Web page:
First, make sure you’re using high-quality images that are the appropriate size for where they’re being placed.
This can help improve your page load time to keep visitors happy.
You can use a compressor tool to change the size of your image without hurting the quality.
You’ll also want to place the keyword you’re trying to target in the file name.
Because Google can’t actually see what your image is, it’s your responsibility to tell them.
Use captions, alt text, and title text to give Google a better understanding of the image you’re sharing.
In today’s digital age, you can’t afford to create content that is easily ignored.
However, it takes time to craft messaging that your audience will want to engage with.
Keep these seven tips in mind the next time you create content.
What tips or tricks have you found that improve your content-creation process?
About the Author: Neil Patel is the co-founder of Neil Patel Digital.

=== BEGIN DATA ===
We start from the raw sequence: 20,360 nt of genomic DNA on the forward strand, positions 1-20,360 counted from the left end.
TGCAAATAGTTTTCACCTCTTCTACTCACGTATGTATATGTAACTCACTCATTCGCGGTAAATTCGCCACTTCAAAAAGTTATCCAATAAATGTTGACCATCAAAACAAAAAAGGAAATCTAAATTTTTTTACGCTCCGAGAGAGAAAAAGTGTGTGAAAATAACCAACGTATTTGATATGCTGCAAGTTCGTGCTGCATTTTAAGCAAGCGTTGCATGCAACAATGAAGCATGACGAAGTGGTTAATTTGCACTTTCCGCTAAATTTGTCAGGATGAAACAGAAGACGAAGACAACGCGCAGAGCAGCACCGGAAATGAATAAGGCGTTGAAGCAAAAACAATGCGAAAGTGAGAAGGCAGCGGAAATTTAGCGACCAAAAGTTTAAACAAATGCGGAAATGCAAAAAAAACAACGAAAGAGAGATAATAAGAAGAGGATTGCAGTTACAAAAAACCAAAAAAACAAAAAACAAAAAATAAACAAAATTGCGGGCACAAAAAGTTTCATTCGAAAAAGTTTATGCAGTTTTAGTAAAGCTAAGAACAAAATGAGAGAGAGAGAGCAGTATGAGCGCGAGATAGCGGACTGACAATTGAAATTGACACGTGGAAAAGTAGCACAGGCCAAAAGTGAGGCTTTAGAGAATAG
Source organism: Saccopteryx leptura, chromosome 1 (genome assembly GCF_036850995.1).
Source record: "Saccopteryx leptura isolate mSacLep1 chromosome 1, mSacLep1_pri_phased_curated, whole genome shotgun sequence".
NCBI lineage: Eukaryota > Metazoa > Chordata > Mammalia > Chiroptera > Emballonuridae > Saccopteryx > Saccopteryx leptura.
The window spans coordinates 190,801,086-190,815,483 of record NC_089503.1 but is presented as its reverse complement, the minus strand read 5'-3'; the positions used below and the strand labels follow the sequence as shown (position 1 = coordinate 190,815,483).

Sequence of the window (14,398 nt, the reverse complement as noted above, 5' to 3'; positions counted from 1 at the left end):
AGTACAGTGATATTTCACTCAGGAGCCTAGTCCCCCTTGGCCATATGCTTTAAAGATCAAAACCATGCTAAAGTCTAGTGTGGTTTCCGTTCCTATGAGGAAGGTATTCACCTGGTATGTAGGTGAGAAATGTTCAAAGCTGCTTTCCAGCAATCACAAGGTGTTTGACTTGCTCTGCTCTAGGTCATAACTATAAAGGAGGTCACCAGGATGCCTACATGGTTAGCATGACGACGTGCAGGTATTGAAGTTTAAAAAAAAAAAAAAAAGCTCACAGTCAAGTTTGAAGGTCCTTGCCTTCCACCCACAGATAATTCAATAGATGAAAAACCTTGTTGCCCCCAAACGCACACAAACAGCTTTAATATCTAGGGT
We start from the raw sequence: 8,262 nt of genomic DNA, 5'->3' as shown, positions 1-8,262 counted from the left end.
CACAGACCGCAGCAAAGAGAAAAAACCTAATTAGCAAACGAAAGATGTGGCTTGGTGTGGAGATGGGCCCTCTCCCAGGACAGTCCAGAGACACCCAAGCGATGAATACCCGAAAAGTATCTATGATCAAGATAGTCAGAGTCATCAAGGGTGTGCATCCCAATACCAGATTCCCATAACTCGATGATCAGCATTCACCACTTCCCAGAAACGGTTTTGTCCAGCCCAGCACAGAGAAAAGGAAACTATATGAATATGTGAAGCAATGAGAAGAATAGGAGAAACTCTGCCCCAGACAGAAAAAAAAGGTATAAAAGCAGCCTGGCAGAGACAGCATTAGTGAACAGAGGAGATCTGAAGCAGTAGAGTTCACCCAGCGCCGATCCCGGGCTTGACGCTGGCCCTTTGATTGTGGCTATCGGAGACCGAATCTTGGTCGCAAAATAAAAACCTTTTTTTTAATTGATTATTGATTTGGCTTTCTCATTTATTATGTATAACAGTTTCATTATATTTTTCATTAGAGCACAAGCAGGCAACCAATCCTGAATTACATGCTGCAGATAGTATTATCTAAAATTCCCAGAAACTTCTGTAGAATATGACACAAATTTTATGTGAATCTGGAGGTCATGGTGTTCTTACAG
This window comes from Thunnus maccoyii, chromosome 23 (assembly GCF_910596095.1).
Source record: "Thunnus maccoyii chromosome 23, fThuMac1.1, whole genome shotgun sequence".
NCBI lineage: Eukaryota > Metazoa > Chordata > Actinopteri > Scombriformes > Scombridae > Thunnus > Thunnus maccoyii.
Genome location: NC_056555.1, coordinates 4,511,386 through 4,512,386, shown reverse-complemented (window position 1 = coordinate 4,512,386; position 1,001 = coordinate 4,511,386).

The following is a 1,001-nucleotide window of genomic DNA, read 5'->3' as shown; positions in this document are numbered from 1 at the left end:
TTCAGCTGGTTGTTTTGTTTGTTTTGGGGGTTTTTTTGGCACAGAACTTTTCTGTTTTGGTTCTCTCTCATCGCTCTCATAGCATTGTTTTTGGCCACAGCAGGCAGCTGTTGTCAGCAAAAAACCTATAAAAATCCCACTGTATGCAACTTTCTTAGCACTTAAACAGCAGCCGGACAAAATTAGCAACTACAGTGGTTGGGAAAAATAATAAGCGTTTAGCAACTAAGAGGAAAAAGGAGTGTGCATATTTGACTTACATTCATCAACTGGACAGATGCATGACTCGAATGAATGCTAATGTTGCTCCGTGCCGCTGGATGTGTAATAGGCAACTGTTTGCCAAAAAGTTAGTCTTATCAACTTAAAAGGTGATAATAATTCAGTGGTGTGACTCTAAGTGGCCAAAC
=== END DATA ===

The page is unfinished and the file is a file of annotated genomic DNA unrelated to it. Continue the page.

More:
Read more: feedproxy.google.com7 Reasons Why Nobody is Reading Your Content ... and how to grab their attention Introduction This latest post by Neil Patel will give you an in-depth understanding into some of the key ingredients you need to be successful at content marketing.... Read more
Contrary to what you might hear, content is still king in the marketing space.
An effective content marketing strategy can increase your website visitors, engage your buyer personas, and help your company build a following around your thought leadership in an industry.
Still, it’s not as easy as posting a few blogs and landing pages.
You need to be strategic and use data to gain that extra edge.
In order to generate the results you’re looking for from content marketing, you need to know how to measure how your strategy performs.
Luckily, Brandpoint created an infographic to help marketers effectively measure and improve their content marketing strategy.
From the first website visit to contacting sales, Brandpoint gives you tips to engage your persona in each stage of the buyer’s journey.
Take a look at some of the key items to look out for as you evaluate your own content marketing strategy:
Measuring Content Marketing in the Awareness Stage
When evaluating your content, take a look at your top-of-the-funnel blogs. These are likely geared toward the persona’s pain point; helping them diagnose their issue.
To measure your content in the awareness stage, ask the following questions: